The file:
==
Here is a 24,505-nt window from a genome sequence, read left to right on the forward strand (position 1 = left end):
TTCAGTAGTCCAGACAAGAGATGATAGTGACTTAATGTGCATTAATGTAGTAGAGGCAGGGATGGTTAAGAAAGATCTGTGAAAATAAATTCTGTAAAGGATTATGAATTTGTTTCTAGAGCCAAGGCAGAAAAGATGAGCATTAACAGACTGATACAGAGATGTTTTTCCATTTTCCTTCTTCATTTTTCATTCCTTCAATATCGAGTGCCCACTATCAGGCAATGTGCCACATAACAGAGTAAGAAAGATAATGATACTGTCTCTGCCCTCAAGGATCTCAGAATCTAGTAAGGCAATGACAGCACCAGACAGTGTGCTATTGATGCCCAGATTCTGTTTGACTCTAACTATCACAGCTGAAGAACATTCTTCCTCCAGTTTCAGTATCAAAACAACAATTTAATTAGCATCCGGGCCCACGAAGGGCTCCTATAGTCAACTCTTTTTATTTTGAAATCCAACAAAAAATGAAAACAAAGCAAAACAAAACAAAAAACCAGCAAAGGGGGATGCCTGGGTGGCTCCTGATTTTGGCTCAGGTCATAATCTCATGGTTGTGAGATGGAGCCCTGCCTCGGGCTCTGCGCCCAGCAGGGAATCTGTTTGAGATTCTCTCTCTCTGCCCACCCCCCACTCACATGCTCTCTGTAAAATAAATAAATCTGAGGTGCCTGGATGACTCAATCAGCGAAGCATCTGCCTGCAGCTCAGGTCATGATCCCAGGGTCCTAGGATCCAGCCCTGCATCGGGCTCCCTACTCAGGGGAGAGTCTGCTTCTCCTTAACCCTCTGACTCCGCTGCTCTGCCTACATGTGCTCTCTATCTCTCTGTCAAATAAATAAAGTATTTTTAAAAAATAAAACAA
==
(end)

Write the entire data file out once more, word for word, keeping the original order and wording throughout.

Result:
Here is a 24,505-nt window from a genome sequence, read left to right on the forward strand (position 1 = left end):
TTCAGTAGTCCAGACAAGAGATGATAGTGACTTAATGTGCATTAATGTAGTAGAGGCAGGGATGGTTAAGAAAGATCTGTGAAAATAAATTCTGTAAAGGATTATGAATTTGTTTCTAGAGCCAAGGCAGAAAAGATGAGCATTAACAGACTGATACAGAGATGTTTTTCCATTTTCCTTCTTCATTTTTCATTCCTTCAATATCGAGTGCCCACTATCAGGCAATGTGCCACATAACAGAGTAAGAAAGATAATGATACTGTCTCTGCCCTCAAGGATCTCAGAATCTAGTAAGGCAATGACAGCACCAGACAGTGTGCTATTGATGCCCAGATTCTGTTTGACTCTAACTATCACAGCTGAAGAACATTCTTCCTCCAGTTTCAGTATCAAAACAACAATTTAATTAGCATCCGGGCCCACGAAGGGCTCCTATAGTCAACTCTTTTTATTTTGAAATCCAACAAAAAATGAAAACAAAGCAAAACAAAACAAAAAACCAGCAAAGGGGGATGCCTGGGTGGCTCCTGATTTTGGCTCAGGTCATAATCTCATGGTTGTGAGATGGAGCCCTGCCTCGGGCTCTGCGCCCAGCAGGGAATCTGTTTGAGATTCTCTCTCTCTGCCCACCCCCCACTCACATGCTCTCTGTAAAATAAATAAATCTGAGGTGCCTGGATGACTCAATCAGCGAAGCATCTGCCTGCAGCTCAGGTCATGATCCCAGGGTCCTAGGATCCAGCCCTGCATCGGGCTCCCTACTCAGGGGAGAGTCTGCTTCTCCTTAACCCTCTGACTCCGCTGCTCTGCCTACATGTGCTCTCTATCTCTCTGTCAAATAAATAAAGTATTTTTAAAAAATAAAACAA